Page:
Commercialization and Future Access to the Internet Highway

Chronique de Rodrigue Tremblay

"Perhaps the most obvious political effect of
controlled news is the advantage it gives powerful
people in getting their issues on the political agenda
and defining those issues in ways likely to influence
their resolution."

W. Lance Bennett
"The Bush majority on the FCC has bowed to the
interests of the big cable and telephone companies to
strip away, or undo, the Internet’s basic DNA of
openness and non-discrimination.”

Bill Moyers
American Telegraph neutrality law;
"...messages received from any individual, company, or
corporation, or from any telegraph lines connecting
with this line at either of its termini, shall be
impartially transmitted in the order of their
reception, excepting that the dispatches of the
government shall have priority."

An act to facilitate communication between the
Atlantic and Pacific states by electric telegraph.,
June 16, 1860

On January 3, 2007, the New York Times
ran an editorial entitled "Protecting Internet
Democracy". What the Times was referring to, was the
need to uphold the "principle of Net Neutrality", the
principle according to which Internet service
providers (ISPs—essentially mega cable and telephone
companies, such as AT&T, Verizon, Bell South, Comcast
and other phone and cable giants which own physical
infrastructures), should not be able to favor some
users over others, because [such a power would
inevitably lead to censorship.->]

Indeed, what the giant telecommunications companies
would like to obtain from politicians and from the
five-person Federal Communications Commission (FCC) is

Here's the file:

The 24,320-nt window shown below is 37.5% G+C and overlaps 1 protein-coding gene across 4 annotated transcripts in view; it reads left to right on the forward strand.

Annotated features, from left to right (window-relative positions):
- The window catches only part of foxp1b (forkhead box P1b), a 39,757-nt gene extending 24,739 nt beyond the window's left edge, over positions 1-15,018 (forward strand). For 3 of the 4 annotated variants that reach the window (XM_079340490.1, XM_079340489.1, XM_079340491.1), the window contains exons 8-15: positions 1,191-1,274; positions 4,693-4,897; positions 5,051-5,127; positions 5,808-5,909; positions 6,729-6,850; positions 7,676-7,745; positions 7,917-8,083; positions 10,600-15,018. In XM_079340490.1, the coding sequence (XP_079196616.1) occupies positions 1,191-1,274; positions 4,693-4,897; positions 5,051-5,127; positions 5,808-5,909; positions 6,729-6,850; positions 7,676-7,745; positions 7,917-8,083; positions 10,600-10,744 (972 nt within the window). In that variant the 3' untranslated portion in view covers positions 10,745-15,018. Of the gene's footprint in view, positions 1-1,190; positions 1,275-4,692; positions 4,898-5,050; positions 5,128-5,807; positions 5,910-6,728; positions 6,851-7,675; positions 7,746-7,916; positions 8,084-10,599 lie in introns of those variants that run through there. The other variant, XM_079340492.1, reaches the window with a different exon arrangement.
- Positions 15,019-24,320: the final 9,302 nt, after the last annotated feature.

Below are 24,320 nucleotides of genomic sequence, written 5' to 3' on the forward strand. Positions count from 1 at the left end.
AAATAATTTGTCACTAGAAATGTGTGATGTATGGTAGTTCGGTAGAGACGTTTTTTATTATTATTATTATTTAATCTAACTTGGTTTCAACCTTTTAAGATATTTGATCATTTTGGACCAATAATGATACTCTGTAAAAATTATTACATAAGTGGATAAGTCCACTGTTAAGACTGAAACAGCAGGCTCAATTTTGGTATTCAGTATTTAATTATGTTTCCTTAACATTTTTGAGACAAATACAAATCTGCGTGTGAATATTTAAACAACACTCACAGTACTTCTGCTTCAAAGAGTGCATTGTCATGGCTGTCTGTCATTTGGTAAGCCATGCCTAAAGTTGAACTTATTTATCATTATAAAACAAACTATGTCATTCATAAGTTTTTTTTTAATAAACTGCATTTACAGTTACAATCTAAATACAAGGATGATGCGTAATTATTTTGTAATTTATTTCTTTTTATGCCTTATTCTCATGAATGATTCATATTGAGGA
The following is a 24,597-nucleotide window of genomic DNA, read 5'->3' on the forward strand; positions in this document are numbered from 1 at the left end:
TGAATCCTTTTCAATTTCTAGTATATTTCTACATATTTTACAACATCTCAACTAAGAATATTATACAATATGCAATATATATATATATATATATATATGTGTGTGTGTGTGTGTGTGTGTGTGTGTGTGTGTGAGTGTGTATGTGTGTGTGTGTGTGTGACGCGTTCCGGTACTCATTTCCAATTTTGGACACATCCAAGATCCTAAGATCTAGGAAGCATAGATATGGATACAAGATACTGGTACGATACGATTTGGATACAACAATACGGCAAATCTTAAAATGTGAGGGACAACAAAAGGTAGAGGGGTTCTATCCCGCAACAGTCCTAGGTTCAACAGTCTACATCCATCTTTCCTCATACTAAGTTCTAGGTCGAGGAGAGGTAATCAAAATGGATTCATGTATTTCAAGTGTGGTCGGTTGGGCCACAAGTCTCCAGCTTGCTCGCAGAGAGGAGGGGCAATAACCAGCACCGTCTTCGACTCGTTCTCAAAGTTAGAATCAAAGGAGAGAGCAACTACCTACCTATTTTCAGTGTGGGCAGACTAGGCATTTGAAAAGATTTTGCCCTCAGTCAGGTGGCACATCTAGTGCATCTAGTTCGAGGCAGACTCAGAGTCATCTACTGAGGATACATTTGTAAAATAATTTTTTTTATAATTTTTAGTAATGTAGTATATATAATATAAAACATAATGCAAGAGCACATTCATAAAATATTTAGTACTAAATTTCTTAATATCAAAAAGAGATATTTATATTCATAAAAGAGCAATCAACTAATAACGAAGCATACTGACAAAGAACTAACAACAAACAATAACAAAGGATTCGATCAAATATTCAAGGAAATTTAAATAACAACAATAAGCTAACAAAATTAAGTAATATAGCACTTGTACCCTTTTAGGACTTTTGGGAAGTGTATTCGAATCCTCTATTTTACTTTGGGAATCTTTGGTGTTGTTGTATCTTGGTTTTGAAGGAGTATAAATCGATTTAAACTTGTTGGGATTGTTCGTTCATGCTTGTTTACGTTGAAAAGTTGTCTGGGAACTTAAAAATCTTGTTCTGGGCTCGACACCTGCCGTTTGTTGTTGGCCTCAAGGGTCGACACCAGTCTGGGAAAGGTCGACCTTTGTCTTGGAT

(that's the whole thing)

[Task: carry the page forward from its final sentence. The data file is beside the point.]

the right to filter content and commercialize the
Internet, using broadband lines, and to
price-discriminate between users. They would like to
obtain the right to charge websites to deliver their
content to consumers and to give preferential service
to favored clients by setting up special toll booths
on the [information
Their purpose is to be able to establish a two-tiered
Internet system, with fast high fare lanes and slower
lower fare lanes. Net-accessing users who pay hefty
fees would have their Web pages delivered on the
Internet in the current speedy fashion; other users
who do not fork over a ton of cash to the service
providers would be relegated to the slow lanes and
would be placed at a big disadvantage. In such a
system, the big Internet users would have access to
exclusive deals and would become bigger, while the
individuals, the creators, the innovators and the
other small users would remain small or disappear.
—Only the richest corporations would have access to
the prime bandwidth opened by telecommunications
corporations, while other smaller Internet users would
be left behind.
Mind you, Internet users already pay more depending on
the volume of data they ask servers to carry, just as
trucks pay higher license fees than cars on public
highways. What the service providers would like to do
is different: they would like to divide the Internet
into many different speed lanes and charge a different
fee for each lane. It would be as if a public highway
were charging different fees depending on whether one
car happens to be on the 50-mile lane, the 60-mile
lane, the 70-mile lane, etc. It is easy to understand
why such a system, if implemented in a quasi monopoly
environment, would be a money-grabbing scheme.
These are the stakes for the Internet information
superhighway. [The welfare and freedom of hundreds of
millions of Internet
users are pitted against the financial interests of a
few greedy and very rich Internet providers. Will the